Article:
Jul 22 2007

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Here's a great new environmental education project over in Springbrook Park. On our evening walks over there we had noticed some work going on around the stream near the footbridge on the lower end of the park. A couple of days ago we found out what they were doing when they installed this sign.

Lots of native plants and trees now line the stream banks to demonstrate ways to protect riparian habitat from runoff and erosion caused by nearby development.

The sign has a wonderful painting by Leah Gardner of the UT Environmental Landscape Design Lab with a key depicting the various species that were planted, including Ironwood, Sycamore, American Beech, Hearts-a-bustin', Cherokee Sedge, Swamp Milkweed, River Oats, and lots more.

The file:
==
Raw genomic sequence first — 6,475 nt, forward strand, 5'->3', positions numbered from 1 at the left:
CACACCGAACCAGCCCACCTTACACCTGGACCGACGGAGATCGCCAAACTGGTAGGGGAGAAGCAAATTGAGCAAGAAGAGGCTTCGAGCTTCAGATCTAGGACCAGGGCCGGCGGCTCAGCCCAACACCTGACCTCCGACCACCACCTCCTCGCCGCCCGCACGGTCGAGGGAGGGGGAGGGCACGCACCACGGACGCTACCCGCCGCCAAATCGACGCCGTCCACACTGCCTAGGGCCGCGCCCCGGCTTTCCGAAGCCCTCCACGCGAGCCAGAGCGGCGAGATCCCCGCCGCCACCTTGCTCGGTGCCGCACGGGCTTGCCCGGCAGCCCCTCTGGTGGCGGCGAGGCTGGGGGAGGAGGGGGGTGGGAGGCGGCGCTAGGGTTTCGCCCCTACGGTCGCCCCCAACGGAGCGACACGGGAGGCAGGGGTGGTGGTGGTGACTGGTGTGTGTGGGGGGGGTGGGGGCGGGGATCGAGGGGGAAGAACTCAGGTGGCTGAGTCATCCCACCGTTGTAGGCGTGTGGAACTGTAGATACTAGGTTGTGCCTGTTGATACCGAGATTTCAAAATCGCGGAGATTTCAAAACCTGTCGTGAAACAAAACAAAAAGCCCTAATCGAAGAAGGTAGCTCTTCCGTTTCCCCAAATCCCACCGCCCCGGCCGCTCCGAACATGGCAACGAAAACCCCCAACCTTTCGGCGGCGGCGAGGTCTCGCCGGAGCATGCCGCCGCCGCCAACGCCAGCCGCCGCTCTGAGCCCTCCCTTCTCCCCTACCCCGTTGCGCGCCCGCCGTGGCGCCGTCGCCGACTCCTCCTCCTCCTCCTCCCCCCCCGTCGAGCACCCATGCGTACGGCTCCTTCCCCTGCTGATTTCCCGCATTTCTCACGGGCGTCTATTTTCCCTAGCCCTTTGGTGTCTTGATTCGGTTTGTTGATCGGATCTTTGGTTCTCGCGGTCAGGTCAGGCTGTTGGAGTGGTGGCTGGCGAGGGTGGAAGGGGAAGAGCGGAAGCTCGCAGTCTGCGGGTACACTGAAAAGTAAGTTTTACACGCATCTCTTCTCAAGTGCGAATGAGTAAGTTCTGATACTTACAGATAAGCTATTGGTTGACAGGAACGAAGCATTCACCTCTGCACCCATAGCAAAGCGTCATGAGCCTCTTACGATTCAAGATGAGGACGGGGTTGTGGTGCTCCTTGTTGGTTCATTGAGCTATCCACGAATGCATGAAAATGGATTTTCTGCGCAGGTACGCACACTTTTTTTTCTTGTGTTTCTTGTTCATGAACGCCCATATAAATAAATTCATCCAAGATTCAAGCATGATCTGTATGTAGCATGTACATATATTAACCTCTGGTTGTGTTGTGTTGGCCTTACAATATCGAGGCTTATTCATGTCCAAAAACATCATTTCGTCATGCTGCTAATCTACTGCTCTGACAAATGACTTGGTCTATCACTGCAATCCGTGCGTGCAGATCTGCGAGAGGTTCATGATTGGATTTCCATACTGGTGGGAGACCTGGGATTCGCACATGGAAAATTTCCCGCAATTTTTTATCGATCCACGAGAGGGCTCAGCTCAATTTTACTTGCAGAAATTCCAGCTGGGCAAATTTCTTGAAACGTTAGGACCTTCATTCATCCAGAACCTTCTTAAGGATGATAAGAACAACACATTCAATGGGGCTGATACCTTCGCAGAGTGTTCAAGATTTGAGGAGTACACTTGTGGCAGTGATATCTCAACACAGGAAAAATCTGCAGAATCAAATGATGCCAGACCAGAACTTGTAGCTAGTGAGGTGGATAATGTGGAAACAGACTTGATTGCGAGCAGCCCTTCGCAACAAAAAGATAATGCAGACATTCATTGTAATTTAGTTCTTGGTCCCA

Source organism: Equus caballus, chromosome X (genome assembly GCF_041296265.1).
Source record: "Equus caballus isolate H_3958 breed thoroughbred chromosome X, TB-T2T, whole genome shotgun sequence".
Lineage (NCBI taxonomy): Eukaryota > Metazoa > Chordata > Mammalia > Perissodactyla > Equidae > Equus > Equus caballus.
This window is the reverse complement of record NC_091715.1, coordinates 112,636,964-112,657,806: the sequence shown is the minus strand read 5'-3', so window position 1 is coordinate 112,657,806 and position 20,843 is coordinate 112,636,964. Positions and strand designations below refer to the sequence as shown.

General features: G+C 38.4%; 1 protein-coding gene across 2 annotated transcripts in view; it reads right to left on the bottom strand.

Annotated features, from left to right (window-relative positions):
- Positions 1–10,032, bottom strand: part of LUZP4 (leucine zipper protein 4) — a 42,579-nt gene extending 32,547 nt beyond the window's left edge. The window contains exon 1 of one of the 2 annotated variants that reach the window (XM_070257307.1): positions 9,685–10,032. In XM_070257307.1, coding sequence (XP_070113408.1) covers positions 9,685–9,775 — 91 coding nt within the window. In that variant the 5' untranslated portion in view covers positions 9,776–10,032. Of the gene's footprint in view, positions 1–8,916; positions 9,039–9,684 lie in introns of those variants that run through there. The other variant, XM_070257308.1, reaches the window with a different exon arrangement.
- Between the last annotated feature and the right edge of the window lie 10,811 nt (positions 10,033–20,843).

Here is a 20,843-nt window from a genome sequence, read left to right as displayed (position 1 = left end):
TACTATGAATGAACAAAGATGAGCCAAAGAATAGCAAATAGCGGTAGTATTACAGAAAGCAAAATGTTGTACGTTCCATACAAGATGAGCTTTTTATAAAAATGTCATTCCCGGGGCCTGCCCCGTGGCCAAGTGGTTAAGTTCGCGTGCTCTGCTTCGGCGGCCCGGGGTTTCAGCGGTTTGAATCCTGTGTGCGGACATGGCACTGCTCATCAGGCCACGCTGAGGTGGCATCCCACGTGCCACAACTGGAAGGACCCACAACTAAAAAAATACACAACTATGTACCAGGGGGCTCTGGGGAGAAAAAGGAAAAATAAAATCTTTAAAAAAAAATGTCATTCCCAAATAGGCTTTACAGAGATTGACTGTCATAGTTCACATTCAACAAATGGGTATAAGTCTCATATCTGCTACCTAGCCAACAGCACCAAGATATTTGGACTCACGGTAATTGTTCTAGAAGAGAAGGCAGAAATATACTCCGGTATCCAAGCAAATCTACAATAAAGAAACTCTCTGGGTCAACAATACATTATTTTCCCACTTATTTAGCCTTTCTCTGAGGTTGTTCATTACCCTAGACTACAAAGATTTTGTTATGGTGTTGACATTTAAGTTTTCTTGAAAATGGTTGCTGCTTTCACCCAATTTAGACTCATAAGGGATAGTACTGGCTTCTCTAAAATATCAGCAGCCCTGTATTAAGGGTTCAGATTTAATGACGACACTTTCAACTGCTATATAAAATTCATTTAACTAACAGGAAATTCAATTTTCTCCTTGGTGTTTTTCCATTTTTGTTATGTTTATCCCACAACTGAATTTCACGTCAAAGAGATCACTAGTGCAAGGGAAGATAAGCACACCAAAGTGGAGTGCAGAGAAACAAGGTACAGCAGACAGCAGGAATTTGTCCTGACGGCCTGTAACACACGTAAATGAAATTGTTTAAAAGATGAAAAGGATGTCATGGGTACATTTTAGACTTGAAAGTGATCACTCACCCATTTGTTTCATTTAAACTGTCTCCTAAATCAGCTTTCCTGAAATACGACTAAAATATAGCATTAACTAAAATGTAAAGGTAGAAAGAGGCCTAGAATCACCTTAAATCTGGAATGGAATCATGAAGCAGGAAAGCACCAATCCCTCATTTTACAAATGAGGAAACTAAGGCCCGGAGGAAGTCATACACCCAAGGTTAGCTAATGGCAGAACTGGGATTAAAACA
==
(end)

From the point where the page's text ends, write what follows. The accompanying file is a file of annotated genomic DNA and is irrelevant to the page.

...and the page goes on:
It's a good thing they have a guide, because I wouldn't be able to identify more than a couple of these plants and trees.

The sign also explains stream buffers and how they help protect the environment, and what you can do to help protect stream water quality with plantings in your yard.

We're not sure who organized the project, but according to the sign the cooperating partners are the City of Alcoa, the City of Maryville, Blount County, the National Fish and Wildlife Federation, the Blount County Soil Conservation District, TVA, the UT Environmental Landscape Design Lab, the Natural Resources Conservation Service, the Little River Watershed Association, the Little River Water Quality Forum, the ALCOA Foundation, and the EPA.

Stop by and check it out the next time you're over in Springbrook Park.

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